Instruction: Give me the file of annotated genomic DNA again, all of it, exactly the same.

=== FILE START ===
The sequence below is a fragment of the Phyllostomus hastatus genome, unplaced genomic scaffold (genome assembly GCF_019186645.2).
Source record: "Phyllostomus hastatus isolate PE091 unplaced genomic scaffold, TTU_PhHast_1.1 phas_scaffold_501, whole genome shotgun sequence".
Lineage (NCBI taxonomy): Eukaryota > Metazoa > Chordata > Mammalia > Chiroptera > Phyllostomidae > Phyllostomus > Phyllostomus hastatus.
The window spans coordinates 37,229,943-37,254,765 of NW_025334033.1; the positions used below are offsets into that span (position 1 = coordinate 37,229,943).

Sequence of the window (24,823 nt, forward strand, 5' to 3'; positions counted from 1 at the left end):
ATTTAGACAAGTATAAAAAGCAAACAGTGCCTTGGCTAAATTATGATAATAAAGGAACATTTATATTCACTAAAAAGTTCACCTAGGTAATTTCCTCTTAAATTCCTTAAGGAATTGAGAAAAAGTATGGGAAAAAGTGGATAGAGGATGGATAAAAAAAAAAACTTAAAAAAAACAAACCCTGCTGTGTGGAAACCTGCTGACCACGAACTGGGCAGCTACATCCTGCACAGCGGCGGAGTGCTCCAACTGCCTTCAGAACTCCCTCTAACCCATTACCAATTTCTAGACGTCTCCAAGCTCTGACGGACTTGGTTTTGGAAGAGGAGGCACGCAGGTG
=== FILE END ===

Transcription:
The sequence below is a fragment of the Phyllostomus hastatus genome, unplaced genomic scaffold (genome assembly GCF_019186645.2).
Source record: "Phyllostomus hastatus isolate PE091 unplaced genomic scaffold, TTU_PhHast_1.1 phas_scaffold_501, whole genome shotgun sequence".
Lineage (NCBI taxonomy): Eukaryota > Metazoa > Chordata > Mammalia > Chiroptera > Phyllostomidae > Phyllostomus > Phyllostomus hastatus.
The window spans coordinates 37,229,943-37,254,765 of NW_025334033.1; the positions used below are offsets into that span (position 1 = coordinate 37,229,943).

Sequence of the window (24,823 nt, forward strand, 5' to 3'; positions counted from 1 at the left end):
ATTTAGACAAGTATAAAAAGCAAACAGTGCCTTGGCTAAATTATGATAATAAAGGAACATTTATATTCACTAAAAAGTTCACCTAGGTAATTTCCTCTTAAATTCCTTAAGGAATTGAGAAAAAGTATGGGAAAAAGTGGATAGAGGATGGATAAAAAAAAAAACTTAAAAAAAACAAACCCTGCTGTGTGGAAACCTGCTGACCACGAACTGGGCAGCTACATCCTGCACAGCGGCGGAGTGCTCCAACTGCCTTCAGAACTCCCTCTAACCCATTACCAATTTCTAGACGTCTCCAAGCTCTGACGGACTTGGTTTTGGAAGAGGAGGCACGCAGGTG